Breathing masks protect against a corona infection – and apparently offer additional scope in business discussions.
With a breathing mask in front of the nose, mouth and chin, the view of the world changes. As a spectacle wearer, you first experience a clouding effect: the glasses fog up. The warm and humid exhaust air of the respiratory tract places a kind of vapor barrier between the self and the environment, and so the first steps with a mask in the supermarket turn into half a blind flight. At least, for example, tomatoes can be distinguished from eggplants in terms of their color, otherwise it can get more complicated. But even when the glasses are clear again, the view of the other masked people around you suffers: Did the man just smile when he cleared the way for you? Or did the mask hide a grim expression? Who knows what just happened behind this respirator.
So far, science has rightly focused on the question of whether wearing breathing masks can limit the spread of the coronavirus and reduce the risk of infection (the answer is yes). But how masks affect social interactions is still largely unclear. Research on this is just beginning, it wasn’t that long ago that breathing masks became an everyday sight.
Ramzi Fatfouta from the University of Applied Sciences in Berlin and Yulia Oganian from the University of California in San Francisco have just published a study on the preprint server PsyArXiv that addresses this question. The result seems strange at first: According to the two scientists, people tend to accept an unfair offer if it is made by a person with a medical breathing mask – and that is also rational. That requires explanation.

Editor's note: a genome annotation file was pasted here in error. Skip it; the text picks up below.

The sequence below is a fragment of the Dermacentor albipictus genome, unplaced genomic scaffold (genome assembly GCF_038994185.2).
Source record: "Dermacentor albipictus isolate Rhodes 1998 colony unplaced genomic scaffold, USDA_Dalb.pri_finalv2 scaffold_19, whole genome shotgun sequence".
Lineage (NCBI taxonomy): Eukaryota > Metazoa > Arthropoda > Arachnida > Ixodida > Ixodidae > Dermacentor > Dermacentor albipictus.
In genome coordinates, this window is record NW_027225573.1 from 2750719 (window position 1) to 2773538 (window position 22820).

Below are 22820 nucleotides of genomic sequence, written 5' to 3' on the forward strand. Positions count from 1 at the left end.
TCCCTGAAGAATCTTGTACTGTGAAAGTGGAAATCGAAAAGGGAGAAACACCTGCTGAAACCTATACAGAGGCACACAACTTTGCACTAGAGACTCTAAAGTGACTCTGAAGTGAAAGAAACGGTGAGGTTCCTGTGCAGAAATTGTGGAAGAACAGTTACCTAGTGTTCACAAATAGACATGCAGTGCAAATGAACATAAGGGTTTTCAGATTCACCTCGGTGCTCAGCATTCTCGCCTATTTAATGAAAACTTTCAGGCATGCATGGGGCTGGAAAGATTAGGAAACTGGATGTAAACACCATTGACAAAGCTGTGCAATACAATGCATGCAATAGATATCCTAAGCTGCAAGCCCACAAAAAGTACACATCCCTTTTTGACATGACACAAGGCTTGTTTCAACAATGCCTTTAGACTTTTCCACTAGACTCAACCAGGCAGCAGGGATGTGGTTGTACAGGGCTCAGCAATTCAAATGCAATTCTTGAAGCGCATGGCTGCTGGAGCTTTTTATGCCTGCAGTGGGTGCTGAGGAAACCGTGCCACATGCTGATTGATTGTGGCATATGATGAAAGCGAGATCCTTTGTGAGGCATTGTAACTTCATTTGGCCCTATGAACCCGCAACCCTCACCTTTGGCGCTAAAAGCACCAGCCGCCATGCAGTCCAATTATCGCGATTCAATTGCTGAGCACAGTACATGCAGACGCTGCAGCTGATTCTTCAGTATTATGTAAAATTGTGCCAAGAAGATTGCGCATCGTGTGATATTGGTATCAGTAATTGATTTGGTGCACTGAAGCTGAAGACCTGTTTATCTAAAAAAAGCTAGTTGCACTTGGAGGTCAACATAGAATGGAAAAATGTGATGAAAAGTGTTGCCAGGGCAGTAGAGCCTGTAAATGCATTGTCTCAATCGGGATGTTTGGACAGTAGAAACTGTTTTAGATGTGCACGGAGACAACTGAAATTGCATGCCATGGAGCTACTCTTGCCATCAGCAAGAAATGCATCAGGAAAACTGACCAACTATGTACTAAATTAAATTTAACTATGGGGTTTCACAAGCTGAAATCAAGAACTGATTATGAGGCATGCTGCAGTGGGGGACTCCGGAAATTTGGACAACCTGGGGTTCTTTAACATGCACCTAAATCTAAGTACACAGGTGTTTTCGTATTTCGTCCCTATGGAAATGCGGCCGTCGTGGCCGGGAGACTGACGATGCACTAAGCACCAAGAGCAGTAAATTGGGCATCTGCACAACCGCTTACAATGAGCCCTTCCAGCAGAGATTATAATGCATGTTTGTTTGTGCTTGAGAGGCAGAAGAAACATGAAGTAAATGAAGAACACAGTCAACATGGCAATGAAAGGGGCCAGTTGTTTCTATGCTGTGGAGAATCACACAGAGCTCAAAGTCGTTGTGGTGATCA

Psychological distance promotes rational thinking
Fatfouta and Oganian let their almost 500 subjects play the so-called ultimatum game. This works according to the following simple rules: A player may divide an amount (for example ten euros) as he sees fit between himself and his teammate. The second person has to decide whether to accept the offer or not.
If she rejects it, both players go empty-handed. If they accept, both receive the corresponding amount. It would be rational to accept every offer – after all, for economic reasons it is more sensible to get little money instead of none at all. But that’s not how people tick: if they receive unfair offers, then most of them prefer to forego money, the main thing is that the egoist on the other side of the table doesn’t get anything.
Breathing masks apparently dampen this emotional response. Fatfouta and Oganian presented their subjects with photos of the person from whom the offers in the ultimatum game were supposed to come. If they wore a medical breathing mask in the picture, they would rather accept unfair offers than if their counterpart did not wear a mask. However, if it was a rather sporty cloth that was worn instead of a mask, this effect did not occur.
It could be deduced from this: If you are dealing with a person with a protective mask, you may react and act a little bit less emotionally. The two scientists speculate that this may be due to the fact that the breathing masks create “psychological distance” – and thus give rational thinking a little more space. Those who are less involved are more likely to keep a cool head. This was also shown once in an ultimatum game study in which the test subjects had to decide for others: Again, they accepted worse offers than they would ever accept for themselves.